Six Essays on a Monumental Venetian Painting Series Celebrating the 1468 Wedding of Caterina Corner with the King of Cyprus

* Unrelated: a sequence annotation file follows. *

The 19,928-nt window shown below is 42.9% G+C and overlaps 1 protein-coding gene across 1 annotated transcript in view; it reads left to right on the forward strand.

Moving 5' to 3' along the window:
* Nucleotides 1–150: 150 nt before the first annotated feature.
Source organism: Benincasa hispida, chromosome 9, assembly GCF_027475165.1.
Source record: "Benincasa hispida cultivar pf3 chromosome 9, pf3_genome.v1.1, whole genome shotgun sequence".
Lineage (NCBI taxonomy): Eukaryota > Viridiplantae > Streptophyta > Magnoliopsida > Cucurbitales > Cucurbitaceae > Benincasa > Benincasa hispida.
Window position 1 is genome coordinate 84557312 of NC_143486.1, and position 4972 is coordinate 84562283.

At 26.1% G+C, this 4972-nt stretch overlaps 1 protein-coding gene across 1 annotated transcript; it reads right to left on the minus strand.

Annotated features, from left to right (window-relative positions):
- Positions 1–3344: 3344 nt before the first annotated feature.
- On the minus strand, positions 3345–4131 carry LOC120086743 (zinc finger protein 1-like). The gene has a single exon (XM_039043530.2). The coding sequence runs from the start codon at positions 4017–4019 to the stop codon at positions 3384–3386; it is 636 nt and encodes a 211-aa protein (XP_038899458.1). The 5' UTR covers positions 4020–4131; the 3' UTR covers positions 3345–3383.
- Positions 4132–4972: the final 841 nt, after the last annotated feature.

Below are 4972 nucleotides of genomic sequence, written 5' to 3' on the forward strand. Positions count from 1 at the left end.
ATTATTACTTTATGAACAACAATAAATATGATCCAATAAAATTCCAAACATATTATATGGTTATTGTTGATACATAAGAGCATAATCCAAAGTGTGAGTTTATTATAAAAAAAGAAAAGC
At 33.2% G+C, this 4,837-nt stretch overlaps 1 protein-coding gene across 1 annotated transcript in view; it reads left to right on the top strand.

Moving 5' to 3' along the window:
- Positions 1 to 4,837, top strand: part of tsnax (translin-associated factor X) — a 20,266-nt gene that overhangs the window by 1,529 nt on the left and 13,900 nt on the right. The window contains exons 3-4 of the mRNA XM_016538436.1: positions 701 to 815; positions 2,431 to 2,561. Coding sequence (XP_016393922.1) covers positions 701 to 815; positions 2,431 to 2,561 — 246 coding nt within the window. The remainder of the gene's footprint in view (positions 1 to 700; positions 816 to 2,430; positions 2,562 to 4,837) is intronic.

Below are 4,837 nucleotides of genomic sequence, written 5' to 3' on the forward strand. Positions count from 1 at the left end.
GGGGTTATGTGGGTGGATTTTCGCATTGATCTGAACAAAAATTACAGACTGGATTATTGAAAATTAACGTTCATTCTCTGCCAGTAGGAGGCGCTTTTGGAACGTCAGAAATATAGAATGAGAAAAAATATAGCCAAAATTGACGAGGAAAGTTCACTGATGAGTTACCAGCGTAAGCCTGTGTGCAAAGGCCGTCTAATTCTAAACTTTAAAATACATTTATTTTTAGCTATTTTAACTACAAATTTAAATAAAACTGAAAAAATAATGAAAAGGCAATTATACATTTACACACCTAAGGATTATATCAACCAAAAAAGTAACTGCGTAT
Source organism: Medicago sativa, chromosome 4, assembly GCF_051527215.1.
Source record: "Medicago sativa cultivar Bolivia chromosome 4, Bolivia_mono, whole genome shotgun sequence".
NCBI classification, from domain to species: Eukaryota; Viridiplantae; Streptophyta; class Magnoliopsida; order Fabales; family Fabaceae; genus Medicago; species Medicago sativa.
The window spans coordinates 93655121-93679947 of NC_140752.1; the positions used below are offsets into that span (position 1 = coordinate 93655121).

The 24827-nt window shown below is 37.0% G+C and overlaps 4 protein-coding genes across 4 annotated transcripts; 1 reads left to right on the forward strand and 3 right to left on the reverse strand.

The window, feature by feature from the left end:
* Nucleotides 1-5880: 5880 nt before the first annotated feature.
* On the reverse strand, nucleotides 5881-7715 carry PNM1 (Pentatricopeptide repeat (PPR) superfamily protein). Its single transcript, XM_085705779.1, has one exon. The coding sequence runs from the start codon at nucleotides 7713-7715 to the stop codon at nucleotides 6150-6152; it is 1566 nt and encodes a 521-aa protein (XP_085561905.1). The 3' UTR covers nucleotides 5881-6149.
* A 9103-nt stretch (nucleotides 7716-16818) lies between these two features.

Five monumental spalliere are identified as commissioned in celebration of the Venetian wedding of Caterina Corner and the King of Cyprus in 1468, a wedding that would have enormous implications for Caterina, the Corner family, but also for Venetian territorial aspirations. In fact, this is the only known monumental commission for a Venetian domestic palace from the 1400s. The Walters Art Museum’s series on the Abduction of Helen, central to this commission, is the focus of six essays gathered in the Journal of the Walters Art Museum (74, 2019, now open source), led off by that of Joaneath Spicer proposing the new interpretation, attribution to Dario di Giovanni (described by Vasari as a rival of the young Andrea Mantegna in Padua), and the surprising relationship of the paintings to theatricals performed as part of Venetian weddings. Other essays present discoveries on the challenges of becoming a blond and the techniques introduced in creating paintings for such an extraordinary wedding.

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